As expected, Chizuru finally realises that it’s just much nicer (not to mention less stressful) having fun making music with the old people rather than putting up with the soulless rigour of the Osawa brigade for whom nothing will ever be good enough. In the end Ume-sym decides to practice Dvorak’s Largo which is, as anyone who’s seen a Japanese film knows, an instantly warm and nostalgic tune familiar as the inspiration for (in some cities at least) Japan’s five ‘o clock chimes (British viewers may well experience the same surge of wistful melancholy thanks to the same tune’s iconic use in a series of Hovis adverts from the ‘70s and ‘80s). It’s an apt choice for a film which harks back to a simpler time when people took care of each other and rejoiced in ordinary pleasures like home-made pickles and fixing things that were broken rather than throwing them out to buy new ones. In true community spirit, it’s not so much that one side wins and another loses, so much as that the joy of sharing a dream with others becomes infectious, producing a rapprochement between the old and the new which allows a peaceful coexistence of the two. Cosy cinema at its finest, Golden Orchestra may not offer anything new to a well-worn formula but in many ways that is the point and its harmonious charms prove hard to resist.


International trailer (English subtitles)

The original Hovis ad from 1973 (which was directed by Ridley Scott)

The Kodai Family (高台家の人々, Masato Hijikata, 2016)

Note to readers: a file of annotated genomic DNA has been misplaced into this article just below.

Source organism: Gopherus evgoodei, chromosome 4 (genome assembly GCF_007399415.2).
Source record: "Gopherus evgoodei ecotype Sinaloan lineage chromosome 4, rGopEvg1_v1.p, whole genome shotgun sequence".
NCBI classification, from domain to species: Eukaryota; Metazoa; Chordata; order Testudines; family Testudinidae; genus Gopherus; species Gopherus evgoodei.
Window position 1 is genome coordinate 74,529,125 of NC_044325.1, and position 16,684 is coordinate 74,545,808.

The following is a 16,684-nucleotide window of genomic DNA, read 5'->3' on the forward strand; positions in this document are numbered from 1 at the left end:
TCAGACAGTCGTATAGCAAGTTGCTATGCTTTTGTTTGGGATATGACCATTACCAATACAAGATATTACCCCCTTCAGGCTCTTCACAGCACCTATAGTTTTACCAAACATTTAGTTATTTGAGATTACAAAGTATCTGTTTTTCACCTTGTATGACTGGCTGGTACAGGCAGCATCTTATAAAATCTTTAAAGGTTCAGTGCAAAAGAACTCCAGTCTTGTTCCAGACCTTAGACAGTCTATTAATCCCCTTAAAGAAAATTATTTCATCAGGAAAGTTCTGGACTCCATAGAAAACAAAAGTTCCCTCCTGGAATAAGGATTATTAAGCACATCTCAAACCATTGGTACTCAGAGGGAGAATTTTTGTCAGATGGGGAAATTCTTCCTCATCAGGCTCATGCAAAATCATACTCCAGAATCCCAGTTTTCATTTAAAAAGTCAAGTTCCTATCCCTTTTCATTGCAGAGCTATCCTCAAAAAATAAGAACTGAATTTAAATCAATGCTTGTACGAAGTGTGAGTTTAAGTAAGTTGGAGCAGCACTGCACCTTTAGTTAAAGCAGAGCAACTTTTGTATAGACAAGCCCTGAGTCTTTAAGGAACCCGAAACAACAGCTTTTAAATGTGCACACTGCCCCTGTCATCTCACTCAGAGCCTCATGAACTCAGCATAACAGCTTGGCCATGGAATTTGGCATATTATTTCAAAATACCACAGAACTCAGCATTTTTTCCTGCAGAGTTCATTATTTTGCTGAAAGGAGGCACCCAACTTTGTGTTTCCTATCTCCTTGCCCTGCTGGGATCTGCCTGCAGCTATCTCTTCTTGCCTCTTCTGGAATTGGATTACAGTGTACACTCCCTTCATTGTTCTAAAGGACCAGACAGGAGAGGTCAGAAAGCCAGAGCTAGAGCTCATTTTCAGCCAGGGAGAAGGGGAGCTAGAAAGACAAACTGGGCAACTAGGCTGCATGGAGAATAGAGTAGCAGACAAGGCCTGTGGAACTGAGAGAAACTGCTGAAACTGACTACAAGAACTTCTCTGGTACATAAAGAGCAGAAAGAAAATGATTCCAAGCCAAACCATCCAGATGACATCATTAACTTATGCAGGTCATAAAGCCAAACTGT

kodai family posterFear of “broadcasting” is a classic symptom of psychosis, but supposing there really was someone who could hear all your thoughts as clearly as if you’d spoken them aloud, how would that make you feel? The shy daydreamer at the centre of The Kodai Family (高台家の人々, Kodaike no Hitobito) is about to find out as she becomes embroiled in a very real fairytale with a handsome prince whose lifelong ability to read minds has made him wary of trying to form genuine connections with ordinary people. Walls come down only to jump back up again when the full implications become apparent but there are taller walls to climb than that of discomfort with intimacy including snobby mothers and class based insecurities.

29-year-old Kie (Haruka Ayase) has a dull job as a regular OL in the successful Kodai company. A self-confessed shy person who finds it difficult to talk, Kei spends most of her time alone though she does have a few friends at work. Though Kei’s exterior life may appear dull she has a rich, even overactive imagination which she uses to entertain herself by heading off into wild flights of fancy guided only by a friendly (?) gnome.